Arthur Francis (Art) Chiappisi, 98, of Wilmington, NC, formerly of Burlington, one of God’s princes, passed away Saturday, December 9, 2023. Born in Brooklyn, NY on August 21, 1925, he was the son of Girolamo (John) and Antonia (Antonietta) Chiappisi, both deceased. He is survived by one sister, Anna Maria (Ann) Chiappisi, of Ossining, NY and one brother, Francesco (Frank) Chiappisi of Lynbrook, Long Island, NY, along with three nephews, Stephen Chiappisi of Wilmington, Robert Chiappisi of Oneonta, NY, and Michael Chiappisi of Lynbrook, NY, and numerous great-nephews and great nieces.
Although born in Brooklyn, both Queens and Brooklyn had claims on Art: Brooklyn claimed he grew up in Queens and Queens claimed he grew up in Brooklyn. The boroughs achieved a partial compromise, claiming he grew up in Flatbush. Art’s parents were “off the boat” immigrants from Sicily and learned only a few useful English words and phrases: “Hello”, “Thank you”, and “No, Officer, we don’t have a son named Arthur.” Art himself did not learn to speak English until he was seven years old. However, friends and acquaintances will attest to the fact that he made up for that deficit many times over.
After attending PS 143 and PS 181, Art attended Brooklyn’s Boys Industrial High School, where he mastered the art of cleaning and repairing Western Union teletype machines. He soon parlayed that into a Western Union messenger’s job at the St. Regis Hotel in New York City. It was there that he received a ten-dollar tip from the actress Paulette Goddard, and delivered messages to other Broadway luminaries as Madeline Carroll and Gertrude Lawrence. His experience at the St. Regis gave him his appreciation for all things Broadway, which he kept throughout his life. Seeing Ethel Merman in the original production of Annie Get Your Gun was one of his favorite experiences.
In December 1943, Art enlisted in the United States Navy and served in the Pacific theater aboard the support vessel LSM 231. His Navy experiences led him to the Panama Canal, Hawaii, Tulagi, Eniwetok, Saipan, Okinawa, and, eventually, China, where he visited The Great Wall.
After the War, Art held numerous jobs before landing with Geigy, later Ciba-Geigy, now Novartis, in White Plains, NY in 1951, as a clerk typist. He eventually rose to Manager of the Service Department before being transferred to the company’s Greensboro, NC operation in 1973.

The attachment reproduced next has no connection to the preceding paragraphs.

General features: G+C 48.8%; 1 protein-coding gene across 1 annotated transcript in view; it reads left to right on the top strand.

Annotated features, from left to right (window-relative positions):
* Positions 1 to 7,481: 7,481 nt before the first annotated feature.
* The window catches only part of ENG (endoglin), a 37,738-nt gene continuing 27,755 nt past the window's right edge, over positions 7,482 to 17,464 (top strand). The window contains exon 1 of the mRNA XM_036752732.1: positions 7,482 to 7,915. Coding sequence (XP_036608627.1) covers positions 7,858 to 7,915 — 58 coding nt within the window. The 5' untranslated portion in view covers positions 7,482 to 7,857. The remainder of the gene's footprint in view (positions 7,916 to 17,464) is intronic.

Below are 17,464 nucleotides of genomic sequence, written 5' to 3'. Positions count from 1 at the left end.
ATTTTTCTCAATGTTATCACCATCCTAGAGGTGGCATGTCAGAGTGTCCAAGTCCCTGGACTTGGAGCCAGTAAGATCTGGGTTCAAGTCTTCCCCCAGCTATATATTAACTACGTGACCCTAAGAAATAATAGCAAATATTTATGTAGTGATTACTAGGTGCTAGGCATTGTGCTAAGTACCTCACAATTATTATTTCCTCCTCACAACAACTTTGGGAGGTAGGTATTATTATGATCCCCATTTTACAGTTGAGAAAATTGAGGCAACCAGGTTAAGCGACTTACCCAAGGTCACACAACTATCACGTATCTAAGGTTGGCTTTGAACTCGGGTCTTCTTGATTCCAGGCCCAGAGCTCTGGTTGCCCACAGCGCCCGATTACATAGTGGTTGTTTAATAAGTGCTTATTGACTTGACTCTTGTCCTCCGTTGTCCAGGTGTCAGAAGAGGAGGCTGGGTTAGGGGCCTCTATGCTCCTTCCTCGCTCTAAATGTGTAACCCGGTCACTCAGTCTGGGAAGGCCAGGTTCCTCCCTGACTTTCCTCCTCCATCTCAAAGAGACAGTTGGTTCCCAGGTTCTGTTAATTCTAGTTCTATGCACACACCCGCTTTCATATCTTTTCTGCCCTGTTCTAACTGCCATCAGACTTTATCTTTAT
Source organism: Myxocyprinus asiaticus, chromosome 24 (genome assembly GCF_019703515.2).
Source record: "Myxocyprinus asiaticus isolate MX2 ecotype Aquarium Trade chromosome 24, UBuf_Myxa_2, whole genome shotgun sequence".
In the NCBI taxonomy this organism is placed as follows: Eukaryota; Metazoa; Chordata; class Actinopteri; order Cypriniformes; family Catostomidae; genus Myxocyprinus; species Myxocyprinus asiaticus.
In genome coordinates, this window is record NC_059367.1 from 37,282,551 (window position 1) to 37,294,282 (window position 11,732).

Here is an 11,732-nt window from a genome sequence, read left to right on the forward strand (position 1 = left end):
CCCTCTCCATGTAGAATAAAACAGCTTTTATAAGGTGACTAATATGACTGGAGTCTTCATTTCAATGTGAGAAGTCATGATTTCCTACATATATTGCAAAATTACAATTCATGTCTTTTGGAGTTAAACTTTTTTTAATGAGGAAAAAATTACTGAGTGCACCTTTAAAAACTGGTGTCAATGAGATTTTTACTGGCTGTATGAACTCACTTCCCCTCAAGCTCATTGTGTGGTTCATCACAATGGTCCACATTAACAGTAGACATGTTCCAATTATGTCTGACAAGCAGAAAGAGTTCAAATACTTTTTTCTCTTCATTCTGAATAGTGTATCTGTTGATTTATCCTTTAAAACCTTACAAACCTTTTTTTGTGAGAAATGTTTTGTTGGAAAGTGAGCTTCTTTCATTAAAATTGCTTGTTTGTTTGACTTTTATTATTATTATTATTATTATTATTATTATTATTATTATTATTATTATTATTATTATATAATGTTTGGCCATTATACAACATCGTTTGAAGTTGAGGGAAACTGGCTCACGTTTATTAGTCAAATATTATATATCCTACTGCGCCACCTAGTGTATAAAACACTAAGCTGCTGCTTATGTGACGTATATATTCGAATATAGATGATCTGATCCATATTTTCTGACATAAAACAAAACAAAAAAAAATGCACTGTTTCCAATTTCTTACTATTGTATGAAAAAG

While touring the area, house-hunting, he came upon Burlington, NC and immediately fell in love with the town, saying, “I knew I was home.”
Burlington residents quickly fell in love with Art, thanks to his friendly nature, his quick smile, his genuine laugh, and his concern for his fellow man, as witnessed by his active membership in the Full Gospel Businessman’s Fellowship and active participation in the life of Blessed Sacrament Catholic Church.
While living in Burlington, Art parlayed his love of theater into active participation with The Gallery Players. He was among the many residents who worked in the 1970s to convert The Paramount Theater from a motion picture house to a performing arts theater. He helped build the stage, and then performed on it, in Gallery productions Arsenic and Old Lace, A Funny Thing Happened on the Way to the Forum, The Night of January 16 th , and Fiddler on the Roof.
However, his most memorable role came in the three productions of The Paramount Acting Company musical, Cole’s Dairy Lunch, portraying the legendary Burlington character, Charlie Morgan. Longtime residents marveled at Art’s performance, noting how close to Charlie’s gait, speech, and personality Art came, having never met Charlie. It was for Art a great source of pride and accomplishment.
Retirement also offered Art a chance to travel. His “itinerary” included France, Switzerland, Egypt (where he cruised the Nile), Israel, Iran, Greece, Germany, Austria, and of course, his beloved Italy.
Little known fact: Art was at one time a ski instructor at an upstate New York ski area.
Art remained single his whole life, but, in a moment of candor, once said, “I never married, but I didn’t miss out on anything.”
It is safe to say that anyone who never met Art missed out on being in the presence of a truly wonderful, loving, compassionate man who never met a stranger. We who knew him were truly lucky and truly blessed.
Memorial donations may be made to Lower Cape Fear Hospice LifeCare, 1414 Physicians Dr Wilmington NC 28401. A memorial service will be held at Blessed Sacrament Catholic Church 1620 Hanford Rd Graham, NC 27253 on 1/13/24 at 10 AM.
Riposa in pace, piccolo amico
Coastal Cremations 6 Jacksonville St., Wilmington NC 28403